Last year, I gave advice to high school graduates. It's hard to imagine I'm any brighter this year than last, but since I started the tradition, I'll stoically attend to my duty.
Advice for new graduates:
U Learn when NOT to take "no" for an answer. Bureaucracies, such as college, are designed to handle masses of people and information routinely. You will, whenever possible, be read, shuffled and routed like a piece of paper. Sometimes, you have to MAKE one person somewhere care enough to stop, look and finally, listen to you. It's worth your trouble. (This is also true for solving billing problems with credit card, mortgage, phone and utility companies.)
U Commit to something. Don't be afraid it's not the right choice. Heck, you're only 18. But at least decide -- for the time being -- that you're sure enough to give 110 percent to your goal. If you change your goal later, you can always give 110 percent to the new one.
Making an impression
U Wear a suit and tie, or the female equivalent, to any job interview. Brush your teeth, clean your nails, wash your hair and arrive on time. Shake hands firmly, smile, then shut up. You'll start out making a better impression than most of the other candidates.
U As an employee, brush your teeth, clean your nails, wash your hair, arrive on time, work every minute you're supposed to, and never say anything bad about anyone with whom you work. You'll be a better employee than most as well.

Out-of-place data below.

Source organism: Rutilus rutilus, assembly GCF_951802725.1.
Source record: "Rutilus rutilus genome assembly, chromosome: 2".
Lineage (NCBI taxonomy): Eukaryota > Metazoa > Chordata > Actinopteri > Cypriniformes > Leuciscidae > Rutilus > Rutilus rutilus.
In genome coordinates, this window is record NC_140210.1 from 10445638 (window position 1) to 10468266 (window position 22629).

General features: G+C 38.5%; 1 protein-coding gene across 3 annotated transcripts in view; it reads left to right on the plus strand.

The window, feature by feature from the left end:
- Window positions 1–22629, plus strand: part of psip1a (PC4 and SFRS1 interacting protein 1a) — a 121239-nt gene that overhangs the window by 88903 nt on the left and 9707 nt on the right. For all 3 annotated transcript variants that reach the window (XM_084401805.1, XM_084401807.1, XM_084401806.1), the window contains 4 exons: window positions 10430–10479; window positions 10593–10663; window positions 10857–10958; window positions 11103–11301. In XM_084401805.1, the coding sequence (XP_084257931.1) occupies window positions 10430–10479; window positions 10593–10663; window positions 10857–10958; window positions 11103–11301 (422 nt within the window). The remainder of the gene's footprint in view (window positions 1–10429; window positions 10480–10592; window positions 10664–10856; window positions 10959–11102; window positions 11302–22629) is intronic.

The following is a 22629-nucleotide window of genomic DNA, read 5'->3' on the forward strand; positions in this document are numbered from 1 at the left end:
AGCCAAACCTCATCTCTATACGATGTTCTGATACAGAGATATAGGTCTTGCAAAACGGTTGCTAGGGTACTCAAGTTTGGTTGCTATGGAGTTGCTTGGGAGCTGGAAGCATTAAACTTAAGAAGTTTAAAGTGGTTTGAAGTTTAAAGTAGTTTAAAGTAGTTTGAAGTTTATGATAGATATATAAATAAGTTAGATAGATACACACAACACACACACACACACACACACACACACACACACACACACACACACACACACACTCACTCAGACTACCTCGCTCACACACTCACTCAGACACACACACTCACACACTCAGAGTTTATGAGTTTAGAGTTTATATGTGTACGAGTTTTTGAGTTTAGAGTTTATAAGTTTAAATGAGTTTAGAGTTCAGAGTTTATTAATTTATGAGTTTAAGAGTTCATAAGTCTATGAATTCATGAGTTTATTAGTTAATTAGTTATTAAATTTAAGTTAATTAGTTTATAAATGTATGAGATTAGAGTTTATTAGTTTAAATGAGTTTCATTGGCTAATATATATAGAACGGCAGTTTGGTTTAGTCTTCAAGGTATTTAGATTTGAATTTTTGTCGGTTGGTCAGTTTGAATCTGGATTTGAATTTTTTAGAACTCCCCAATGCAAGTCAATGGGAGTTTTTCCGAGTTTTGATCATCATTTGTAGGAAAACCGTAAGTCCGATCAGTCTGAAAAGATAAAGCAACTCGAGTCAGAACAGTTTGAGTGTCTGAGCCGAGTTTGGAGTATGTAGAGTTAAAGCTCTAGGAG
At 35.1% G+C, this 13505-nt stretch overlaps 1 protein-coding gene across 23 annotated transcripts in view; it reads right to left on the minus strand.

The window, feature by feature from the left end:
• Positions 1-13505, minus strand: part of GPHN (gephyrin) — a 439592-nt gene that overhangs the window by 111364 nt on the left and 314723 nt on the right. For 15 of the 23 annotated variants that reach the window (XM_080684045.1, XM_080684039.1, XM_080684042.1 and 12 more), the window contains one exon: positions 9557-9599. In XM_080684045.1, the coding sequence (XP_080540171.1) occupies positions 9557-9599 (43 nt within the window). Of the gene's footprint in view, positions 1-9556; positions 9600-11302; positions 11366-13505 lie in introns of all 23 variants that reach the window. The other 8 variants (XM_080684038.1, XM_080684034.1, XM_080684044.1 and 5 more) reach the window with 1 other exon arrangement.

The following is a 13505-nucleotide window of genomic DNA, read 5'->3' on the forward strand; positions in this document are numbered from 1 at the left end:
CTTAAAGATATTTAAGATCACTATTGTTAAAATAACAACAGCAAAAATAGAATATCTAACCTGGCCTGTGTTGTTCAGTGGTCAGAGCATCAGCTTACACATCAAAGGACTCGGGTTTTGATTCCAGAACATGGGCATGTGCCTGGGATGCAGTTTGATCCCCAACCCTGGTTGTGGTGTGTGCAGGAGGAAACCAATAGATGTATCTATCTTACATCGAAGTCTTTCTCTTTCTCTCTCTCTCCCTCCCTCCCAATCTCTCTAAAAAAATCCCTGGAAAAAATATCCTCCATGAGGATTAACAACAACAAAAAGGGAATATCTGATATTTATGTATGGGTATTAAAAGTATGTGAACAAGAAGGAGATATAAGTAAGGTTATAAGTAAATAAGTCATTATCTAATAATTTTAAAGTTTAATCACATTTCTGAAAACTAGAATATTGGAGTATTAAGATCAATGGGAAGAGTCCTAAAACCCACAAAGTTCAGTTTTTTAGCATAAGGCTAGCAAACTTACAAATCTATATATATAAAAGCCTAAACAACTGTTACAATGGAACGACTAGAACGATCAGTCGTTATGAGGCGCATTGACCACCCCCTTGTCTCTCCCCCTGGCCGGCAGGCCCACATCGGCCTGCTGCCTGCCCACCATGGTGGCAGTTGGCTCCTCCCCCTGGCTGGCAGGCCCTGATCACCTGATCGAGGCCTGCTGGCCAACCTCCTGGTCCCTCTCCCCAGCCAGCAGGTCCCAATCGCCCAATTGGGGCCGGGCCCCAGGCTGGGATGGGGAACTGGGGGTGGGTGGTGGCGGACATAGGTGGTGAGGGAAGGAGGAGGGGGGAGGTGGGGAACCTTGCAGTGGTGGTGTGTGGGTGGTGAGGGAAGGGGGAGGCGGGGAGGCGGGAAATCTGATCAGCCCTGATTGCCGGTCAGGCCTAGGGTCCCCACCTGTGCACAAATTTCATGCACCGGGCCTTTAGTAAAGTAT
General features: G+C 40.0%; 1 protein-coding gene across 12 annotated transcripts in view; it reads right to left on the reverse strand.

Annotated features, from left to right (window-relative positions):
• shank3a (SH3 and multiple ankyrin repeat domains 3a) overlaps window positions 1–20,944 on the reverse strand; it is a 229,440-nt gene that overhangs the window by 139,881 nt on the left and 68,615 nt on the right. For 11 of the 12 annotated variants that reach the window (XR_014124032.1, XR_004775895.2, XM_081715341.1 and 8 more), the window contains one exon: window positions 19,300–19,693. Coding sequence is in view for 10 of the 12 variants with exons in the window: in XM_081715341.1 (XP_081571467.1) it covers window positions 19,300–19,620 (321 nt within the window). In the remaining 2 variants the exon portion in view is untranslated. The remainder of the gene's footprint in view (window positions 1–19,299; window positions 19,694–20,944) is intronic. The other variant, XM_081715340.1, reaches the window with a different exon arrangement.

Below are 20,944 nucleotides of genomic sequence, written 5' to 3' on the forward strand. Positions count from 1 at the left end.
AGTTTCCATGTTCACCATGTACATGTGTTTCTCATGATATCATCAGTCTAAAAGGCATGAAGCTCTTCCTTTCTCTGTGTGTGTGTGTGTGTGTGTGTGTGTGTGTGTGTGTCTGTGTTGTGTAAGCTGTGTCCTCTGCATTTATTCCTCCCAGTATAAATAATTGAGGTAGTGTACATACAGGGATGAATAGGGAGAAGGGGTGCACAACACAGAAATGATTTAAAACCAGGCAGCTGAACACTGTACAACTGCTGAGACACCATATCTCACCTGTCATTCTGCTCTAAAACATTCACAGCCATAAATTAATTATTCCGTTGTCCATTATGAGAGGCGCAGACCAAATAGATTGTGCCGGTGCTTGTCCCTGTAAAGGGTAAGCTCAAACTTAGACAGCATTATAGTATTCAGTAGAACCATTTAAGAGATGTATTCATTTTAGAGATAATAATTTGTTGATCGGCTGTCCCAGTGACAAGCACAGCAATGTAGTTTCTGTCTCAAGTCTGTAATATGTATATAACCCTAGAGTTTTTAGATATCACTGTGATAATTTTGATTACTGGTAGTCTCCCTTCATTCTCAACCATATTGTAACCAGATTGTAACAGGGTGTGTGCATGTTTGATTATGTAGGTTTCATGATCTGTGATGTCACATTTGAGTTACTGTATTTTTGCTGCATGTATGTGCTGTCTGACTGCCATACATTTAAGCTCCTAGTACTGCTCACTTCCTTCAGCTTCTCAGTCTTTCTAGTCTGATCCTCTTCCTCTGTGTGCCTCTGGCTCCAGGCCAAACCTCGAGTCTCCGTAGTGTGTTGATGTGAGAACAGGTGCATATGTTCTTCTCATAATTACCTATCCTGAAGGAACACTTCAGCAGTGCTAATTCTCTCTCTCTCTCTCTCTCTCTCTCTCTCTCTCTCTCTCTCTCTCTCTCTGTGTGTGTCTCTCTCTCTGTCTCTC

U Don't wait for your middle age crisis to drive fast cars, see the world and do something foolish once in a while. Within reason, celebrate life EVERY year -- don't wait until the choice is enjoying yourself or sending your own kids to college.
U "To thine own self be true." -- Shakespeare. Smart guy.
U If you're going to college, figure out what your weaknesses are, then get help. Colleges have study skills and writing centers and disability services designed to make up for your shortcomings. These are usually FREE! Now that you're an adult, you can take the reins on your own future; go before you're TOLD to go.
U Go to college as a consumer. How many movies have you bought a ticket for, then skipped? None, right? But every day, kids cut classes. Keep the focus. You paid to be taught, not just to get a diploma. Get your money's worth (or better yet, your parents' money's worth).
U You CAN make a grilled cheese sandwich using an iron; a water spigot will heat up Campbell's Healthy Choice in the can; catsup is NOT a vegetable; and you CAN learn to eat a peanut butter sandwich without jelly or milk. You WILL survive in a dorm room.
U Never ask a college professor:
Will I miss anything important if I'm absent Tuesday?
Are we doing anything important today?
Did we do anything important yesterday?
U Care for your health. A longevity study showed the things that affect health in old age most are NOT genetics and heredity. They are smoking, drinking, weight, social supports and exercise. Start out right, and you won't spend the rest of your life trying to undo your youth.
U Avoid debt; pay your creditors.
U Stand up for what you believe in. Defend the little guys. Get involved when you know something is wrong. Don't wait for someone else to do what's right; you do it.
U Civility is highly underrated. Complain with dignity. Voice your opinion respectfully. Have good manners. Follow the Golden Rule.
U Every once in a while, have such a great conversation you end up watching the sun rise.
U Be willing to aim high. Anyone who ever made a huge success of him or herself had failures along the way. Take a look at the distance from your bottom to the floor. That's the furthest you can fall.